PGE testing biofuels to replace coal

Anna Willard / East Oregonian /

PENDLETON — Portland General Electric is in its second year of testing the giant cane known as Arundo donax as a potential replacement for coal at the Boardman Power Plant.

But the utility is also looking at other biomass sources that may help fuel the power plant.

Wayne Lei, a research and development director for the utility, said 18 different products have been charred and tested at Washington State University in a scaled-down apparatus. Six of the substances have warranted a longer look, including corn stover, wheat straw, poplar chips, special biomass sorghum and a methane digester fiber — made from cow manure left over from the digesting process.

Researchers are testing whether the biomass has to be chipped, the percentage of liquid, solid and gas produced from the process as well as how much time is required and how much material can be charred at one time.

“We have not explored prices yet,” Lei said. “Right now we’re looking at that it physically works.”

Lei said giant cane is set to be the “anchor crop” for the power plant, but if other biomass proves usable they could reduce the acreage needed. According to PGE, the plant would need about 8,000 tons of biomass per day when the generator is operating.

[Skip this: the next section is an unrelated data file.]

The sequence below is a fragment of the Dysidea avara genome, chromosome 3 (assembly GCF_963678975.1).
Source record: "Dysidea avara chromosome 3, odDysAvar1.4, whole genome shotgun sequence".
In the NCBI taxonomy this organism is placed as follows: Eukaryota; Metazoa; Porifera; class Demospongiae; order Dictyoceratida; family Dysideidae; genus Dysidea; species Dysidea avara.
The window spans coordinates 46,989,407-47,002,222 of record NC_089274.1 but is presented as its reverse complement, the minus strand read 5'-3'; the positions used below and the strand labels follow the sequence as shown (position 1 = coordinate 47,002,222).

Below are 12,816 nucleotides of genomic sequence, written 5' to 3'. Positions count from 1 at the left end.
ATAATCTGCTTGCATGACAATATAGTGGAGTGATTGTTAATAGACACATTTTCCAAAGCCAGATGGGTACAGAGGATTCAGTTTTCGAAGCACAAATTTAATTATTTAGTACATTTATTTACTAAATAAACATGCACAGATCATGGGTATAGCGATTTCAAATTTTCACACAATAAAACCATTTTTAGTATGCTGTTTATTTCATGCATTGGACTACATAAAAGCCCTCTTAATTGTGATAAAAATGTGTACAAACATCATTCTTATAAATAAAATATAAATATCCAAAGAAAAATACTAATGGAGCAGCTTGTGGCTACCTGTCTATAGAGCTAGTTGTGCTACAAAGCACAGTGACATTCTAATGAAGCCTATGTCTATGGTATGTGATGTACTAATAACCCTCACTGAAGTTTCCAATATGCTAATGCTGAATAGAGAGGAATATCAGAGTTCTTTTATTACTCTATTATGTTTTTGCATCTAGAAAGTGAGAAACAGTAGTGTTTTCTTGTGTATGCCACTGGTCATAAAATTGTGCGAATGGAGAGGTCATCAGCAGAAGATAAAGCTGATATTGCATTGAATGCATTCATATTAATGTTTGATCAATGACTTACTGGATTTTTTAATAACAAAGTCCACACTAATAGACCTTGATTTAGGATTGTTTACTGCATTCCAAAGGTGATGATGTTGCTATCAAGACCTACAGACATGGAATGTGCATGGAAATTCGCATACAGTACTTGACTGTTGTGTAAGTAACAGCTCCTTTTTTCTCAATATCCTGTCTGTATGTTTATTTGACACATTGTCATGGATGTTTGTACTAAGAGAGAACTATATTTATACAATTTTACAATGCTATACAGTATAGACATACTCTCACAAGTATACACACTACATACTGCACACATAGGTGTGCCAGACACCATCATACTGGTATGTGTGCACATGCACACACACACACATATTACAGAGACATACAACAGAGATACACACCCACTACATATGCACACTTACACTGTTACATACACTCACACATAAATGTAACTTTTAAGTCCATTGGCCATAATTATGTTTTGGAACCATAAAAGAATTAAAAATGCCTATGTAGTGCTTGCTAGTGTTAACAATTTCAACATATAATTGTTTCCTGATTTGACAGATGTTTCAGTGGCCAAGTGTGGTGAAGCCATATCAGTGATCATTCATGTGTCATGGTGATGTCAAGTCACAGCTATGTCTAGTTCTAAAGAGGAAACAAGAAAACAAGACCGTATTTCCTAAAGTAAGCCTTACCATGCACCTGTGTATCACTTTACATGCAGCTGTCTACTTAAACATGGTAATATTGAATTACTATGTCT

Steve Corson, utility spokesman, said once the switch is made the plant will likely only run during the peak use seasons of summer and winter.

The utility has said it would need 60,000-80,000 acres of irrigated land if only giant cane were used as fuel for the plant. One reason biomass is so appealing to PGE is its use as a baseload power, compared with variable energy sources like wind and solar.

“To have a baseload renewable resource to turn on and off when the customer needs power is very appealing,” Corson said. “It would also help us meet the requirement for the Renewable Portfolio Standard.” The standard requires PGE to produce 25 percent of retail electric sales from renewable resources by the year 2025.

Corson said there are still a number of questions. One concern is the potential for the fast-growing perennial plant to become an invasive weed.

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